A new genetic pathway that prevents early aging

Dr. Florian Kopp, Dr. Joshua Mendell, graduate student Mahmoud Elguindy, and research technician Frank Gillett
From left: The research team includes Dr. Florian Kopp, Dr. Joshua Mendell, graduate student Mahmoud Elguindy, and research technician Frank Gillett.

DALLAS – March 8, 2019 – Building upon their earlier discoveries, researchers at UT Southwestern have identified a new genetic pathway that prevents premature aging.

Published in eLife, the study investigated the activity of the gene NORAD, a long noncoding ribonucleic acid, or RNA. NORAD, which stands for Noncoding RNA Activated by DNA Damage, is present in many mammals and helps maintain the appropriate number of chromosomes as cells divide.

Many RNAs in the cell serve as the instructions, or code, for building proteins, whereas noncoding RNAs do not encode proteins. “There are many questions in the scientific community regarding the importance of noncoding RNAs in mammalian physiology and development,” said Dr. Joshua T. Mendell, Professor of Molecular Biology at UT Southwestern and senior author of the study. “Our cells produce thousands of these RNAs, but only a few have been connected to important functions in animals.”

In 2015, the researchers reported their discovery of NORAD and demonstrated the importance of this noncoding RNA in maintaining the correct number of chromosomes in human cells. With their previous work limited to cells grown in the laboratory, the researchers next examined the role of NORAD in a living animal, in order to better understand the gene’s function in mammalian physiology. To accomplish this, Dr. Florian Kopp, a postdoctoral researcher in the Mendell lab and lead author of the eLife study, genetically engineered mice by deleting NORAD from the genome.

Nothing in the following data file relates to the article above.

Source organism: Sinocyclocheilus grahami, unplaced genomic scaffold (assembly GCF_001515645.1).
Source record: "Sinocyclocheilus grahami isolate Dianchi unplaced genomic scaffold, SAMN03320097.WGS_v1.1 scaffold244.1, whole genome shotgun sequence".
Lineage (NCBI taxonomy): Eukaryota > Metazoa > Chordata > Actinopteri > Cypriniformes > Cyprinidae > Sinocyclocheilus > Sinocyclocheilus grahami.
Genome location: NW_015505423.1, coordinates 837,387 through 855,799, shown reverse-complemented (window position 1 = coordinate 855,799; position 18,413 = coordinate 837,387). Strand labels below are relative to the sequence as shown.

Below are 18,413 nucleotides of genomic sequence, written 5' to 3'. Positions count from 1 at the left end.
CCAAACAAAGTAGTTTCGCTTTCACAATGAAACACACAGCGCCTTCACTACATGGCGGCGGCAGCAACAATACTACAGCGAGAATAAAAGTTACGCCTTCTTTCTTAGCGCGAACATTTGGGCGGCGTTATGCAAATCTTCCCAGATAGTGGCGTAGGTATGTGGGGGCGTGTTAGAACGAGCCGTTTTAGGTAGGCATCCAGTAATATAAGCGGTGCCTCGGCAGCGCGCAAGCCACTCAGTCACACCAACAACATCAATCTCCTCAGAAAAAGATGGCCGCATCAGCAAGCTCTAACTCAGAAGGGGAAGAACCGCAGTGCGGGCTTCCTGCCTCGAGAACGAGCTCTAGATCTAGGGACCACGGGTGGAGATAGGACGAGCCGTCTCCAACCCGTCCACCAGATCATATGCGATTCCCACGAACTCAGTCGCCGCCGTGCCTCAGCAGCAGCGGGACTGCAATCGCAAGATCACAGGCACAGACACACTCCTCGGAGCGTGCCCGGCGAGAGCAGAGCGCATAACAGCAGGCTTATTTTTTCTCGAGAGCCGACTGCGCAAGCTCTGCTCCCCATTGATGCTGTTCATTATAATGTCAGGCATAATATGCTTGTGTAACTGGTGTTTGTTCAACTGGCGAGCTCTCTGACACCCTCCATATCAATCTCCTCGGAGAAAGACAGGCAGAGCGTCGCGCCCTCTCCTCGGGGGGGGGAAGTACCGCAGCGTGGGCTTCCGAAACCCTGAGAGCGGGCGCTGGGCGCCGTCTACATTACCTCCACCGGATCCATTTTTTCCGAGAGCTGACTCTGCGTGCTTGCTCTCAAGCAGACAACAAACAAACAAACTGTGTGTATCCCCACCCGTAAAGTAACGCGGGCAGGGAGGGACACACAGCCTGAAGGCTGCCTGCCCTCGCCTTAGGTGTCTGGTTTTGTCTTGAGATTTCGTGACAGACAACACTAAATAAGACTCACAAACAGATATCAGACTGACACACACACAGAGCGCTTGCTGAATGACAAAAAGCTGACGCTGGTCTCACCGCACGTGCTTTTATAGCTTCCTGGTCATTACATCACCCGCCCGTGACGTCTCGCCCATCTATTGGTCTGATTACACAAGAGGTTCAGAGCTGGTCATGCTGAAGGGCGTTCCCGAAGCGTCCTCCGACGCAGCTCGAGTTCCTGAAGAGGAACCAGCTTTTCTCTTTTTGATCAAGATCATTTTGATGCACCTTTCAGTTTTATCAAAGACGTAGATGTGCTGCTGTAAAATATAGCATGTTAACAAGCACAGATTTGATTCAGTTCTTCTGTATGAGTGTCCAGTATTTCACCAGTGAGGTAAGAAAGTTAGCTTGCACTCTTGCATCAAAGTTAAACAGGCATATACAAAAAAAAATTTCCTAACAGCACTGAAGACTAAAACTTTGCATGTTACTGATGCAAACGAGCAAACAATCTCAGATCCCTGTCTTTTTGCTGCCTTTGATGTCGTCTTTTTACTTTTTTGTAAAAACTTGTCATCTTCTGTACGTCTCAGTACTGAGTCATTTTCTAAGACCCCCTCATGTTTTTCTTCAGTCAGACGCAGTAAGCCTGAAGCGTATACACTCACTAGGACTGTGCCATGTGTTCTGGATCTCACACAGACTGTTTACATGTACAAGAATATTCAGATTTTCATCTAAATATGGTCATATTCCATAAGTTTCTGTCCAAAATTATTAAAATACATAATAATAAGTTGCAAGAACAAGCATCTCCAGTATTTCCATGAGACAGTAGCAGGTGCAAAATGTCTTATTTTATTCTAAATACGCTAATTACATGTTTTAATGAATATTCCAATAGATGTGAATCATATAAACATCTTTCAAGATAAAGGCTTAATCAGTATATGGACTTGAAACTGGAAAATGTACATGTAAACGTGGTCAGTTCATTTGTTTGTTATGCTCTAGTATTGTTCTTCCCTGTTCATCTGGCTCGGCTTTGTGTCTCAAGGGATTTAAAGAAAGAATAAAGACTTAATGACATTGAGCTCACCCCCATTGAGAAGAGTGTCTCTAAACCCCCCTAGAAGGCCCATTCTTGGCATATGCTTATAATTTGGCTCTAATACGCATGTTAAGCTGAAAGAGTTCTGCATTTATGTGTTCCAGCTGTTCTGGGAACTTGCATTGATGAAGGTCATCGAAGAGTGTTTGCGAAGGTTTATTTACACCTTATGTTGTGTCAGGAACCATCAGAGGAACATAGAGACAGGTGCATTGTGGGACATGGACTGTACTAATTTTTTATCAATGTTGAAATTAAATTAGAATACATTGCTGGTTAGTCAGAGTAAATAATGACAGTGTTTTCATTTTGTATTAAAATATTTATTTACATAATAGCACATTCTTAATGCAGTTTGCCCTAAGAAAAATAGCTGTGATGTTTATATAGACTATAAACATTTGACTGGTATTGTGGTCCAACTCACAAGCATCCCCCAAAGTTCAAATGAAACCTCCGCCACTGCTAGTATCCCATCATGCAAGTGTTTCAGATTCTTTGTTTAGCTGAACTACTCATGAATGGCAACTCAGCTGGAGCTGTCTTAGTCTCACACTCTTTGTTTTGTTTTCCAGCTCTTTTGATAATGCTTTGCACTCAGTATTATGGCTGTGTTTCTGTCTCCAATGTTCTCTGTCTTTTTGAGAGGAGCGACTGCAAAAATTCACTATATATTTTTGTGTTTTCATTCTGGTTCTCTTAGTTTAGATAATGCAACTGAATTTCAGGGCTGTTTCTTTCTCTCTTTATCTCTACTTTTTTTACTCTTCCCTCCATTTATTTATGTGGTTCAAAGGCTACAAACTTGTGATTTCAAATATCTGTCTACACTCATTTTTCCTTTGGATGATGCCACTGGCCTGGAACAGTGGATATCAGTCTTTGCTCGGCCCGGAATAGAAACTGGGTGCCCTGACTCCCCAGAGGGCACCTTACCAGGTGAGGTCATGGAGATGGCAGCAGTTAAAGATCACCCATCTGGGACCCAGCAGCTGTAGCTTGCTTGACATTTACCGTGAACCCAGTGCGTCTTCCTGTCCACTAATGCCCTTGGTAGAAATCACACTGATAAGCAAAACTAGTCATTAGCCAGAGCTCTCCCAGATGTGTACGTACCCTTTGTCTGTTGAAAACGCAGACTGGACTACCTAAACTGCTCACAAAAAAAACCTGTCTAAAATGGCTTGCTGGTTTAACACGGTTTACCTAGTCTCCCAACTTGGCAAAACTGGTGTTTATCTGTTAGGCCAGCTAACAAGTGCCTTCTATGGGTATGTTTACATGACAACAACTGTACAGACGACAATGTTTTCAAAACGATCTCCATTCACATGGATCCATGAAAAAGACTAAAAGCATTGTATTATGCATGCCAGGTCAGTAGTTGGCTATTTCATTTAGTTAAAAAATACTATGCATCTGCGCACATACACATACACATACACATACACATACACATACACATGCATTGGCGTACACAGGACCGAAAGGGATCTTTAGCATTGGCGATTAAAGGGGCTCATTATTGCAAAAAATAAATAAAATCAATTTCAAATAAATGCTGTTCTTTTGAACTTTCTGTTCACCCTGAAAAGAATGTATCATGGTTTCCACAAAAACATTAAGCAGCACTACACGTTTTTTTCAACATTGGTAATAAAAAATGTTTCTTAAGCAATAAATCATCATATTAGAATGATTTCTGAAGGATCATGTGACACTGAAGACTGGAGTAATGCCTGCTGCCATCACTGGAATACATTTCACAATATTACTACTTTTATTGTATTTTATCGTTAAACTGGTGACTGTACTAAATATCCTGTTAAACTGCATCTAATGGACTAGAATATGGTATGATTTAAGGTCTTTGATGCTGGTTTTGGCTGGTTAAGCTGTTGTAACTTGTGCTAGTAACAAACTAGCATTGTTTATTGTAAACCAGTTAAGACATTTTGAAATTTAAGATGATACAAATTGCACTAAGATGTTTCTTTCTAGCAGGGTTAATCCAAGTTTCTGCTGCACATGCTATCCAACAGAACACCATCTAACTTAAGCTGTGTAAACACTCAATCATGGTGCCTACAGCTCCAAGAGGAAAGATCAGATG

As was found in human cells, the loss of NORAD caused chromosomal defects in mice. But there were also some unexpected changes to mitochondria, the energy powerhouses of the cell.

“We were surprised to see that when NORAD was removed, mitochondrial function became very abnormal. These mice also appeared to age very rapidly,” said Dr. Mendell, a Howard Hughes Medical Institute (HHMI) Investigator, Cancer Prevention and Research Institute of Texas (CPRIT) Scholar in Cancer Research, and member of both the Hamon Center for Regenerative Science and Medicine and the Harold C. Simmons Comprehensive Cancer Center.

“We found that NORAD is critical for the proper regulation of two distinct processes – genome stability and mitochondrial function – both of which have been linked to aging. As a result of the defects in these processes, loss of this RNA results in a very dramatic premature aging phenotype,” he added.

NORAD functions by binding to the protein Pumilio, Dr. Kopp explained.

“The normal function of Pumilio is to decrease the levels of hundreds of other proteins in the cell. NORAD acts as an inhibitor of Pumilio,” he explained. “When NORAD is lost, Pumilio becomes overactive and reduces the levels of many proteins that participate in chromosome segregation during cell division and mitochondrial activity. Thus, NORAD acts as a critical guardian of the genome and mitochondrial homeostasis by restraining Pumilio activity.”